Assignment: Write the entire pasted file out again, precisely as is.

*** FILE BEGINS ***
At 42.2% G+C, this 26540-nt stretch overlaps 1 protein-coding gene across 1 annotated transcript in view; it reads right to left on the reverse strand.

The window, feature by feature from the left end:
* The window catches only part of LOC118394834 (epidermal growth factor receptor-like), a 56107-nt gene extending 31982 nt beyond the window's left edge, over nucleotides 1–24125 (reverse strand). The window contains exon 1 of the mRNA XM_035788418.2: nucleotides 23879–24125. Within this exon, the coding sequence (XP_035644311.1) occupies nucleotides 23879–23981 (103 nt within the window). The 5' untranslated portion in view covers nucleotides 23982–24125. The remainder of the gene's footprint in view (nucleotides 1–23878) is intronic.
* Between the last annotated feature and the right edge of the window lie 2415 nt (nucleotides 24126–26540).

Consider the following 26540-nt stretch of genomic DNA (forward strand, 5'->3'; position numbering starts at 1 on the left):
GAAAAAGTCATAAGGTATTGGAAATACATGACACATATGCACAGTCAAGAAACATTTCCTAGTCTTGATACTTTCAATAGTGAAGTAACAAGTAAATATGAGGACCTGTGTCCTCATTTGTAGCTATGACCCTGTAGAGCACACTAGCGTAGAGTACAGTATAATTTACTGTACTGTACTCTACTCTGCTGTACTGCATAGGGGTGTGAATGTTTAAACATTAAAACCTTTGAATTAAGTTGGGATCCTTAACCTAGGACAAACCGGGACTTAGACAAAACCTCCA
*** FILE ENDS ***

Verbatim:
At 42.2% G+C, this 26540-nt stretch overlaps 1 protein-coding gene across 1 annotated transcript in view; it reads right to left on the reverse strand.

The window, feature by feature from the left end:
* The window catches only part of LOC118394834 (epidermal growth factor receptor-like), a 56107-nt gene extending 31982 nt beyond the window's left edge, over nucleotides 1–24125 (reverse strand). The window contains exon 1 of the mRNA XM_035788418.2: nucleotides 23879–24125. Within this exon, the coding sequence (XP_035644311.1) occupies nucleotides 23879–23981 (103 nt within the window). The 5' untranslated portion in view covers nucleotides 23982–24125. The remainder of the gene's footprint in view (nucleotides 1–23878) is intronic.
* Between the last annotated feature and the right edge of the window lie 2415 nt (nucleotides 24126–26540).

Consider the following 26540-nt stretch of genomic DNA (forward strand, 5'->3'; position numbering starts at 1 on the left):
GAAAAAGTCATAAGGTATTGGAAATACATGACACATATGCACAGTCAAGAAACATTTCCTAGTCTTGATACTTTCAATAGTGAAGTAACAAGTAAATATGAGGACCTGTGTCCTCATTTGTAGCTATGACCCTGTAGAGCACACTAGCGTAGAGTACAGTATAATTTACTGTACTGTACTCTACTCTGCTGTACTGCATAGGGGTGTGAATGTTTAAACATTAAAACCTTTGAATTAAGTTGGGATCCTTAACCTAGGACAAACCGGGACTTAGACAAAACCTCCA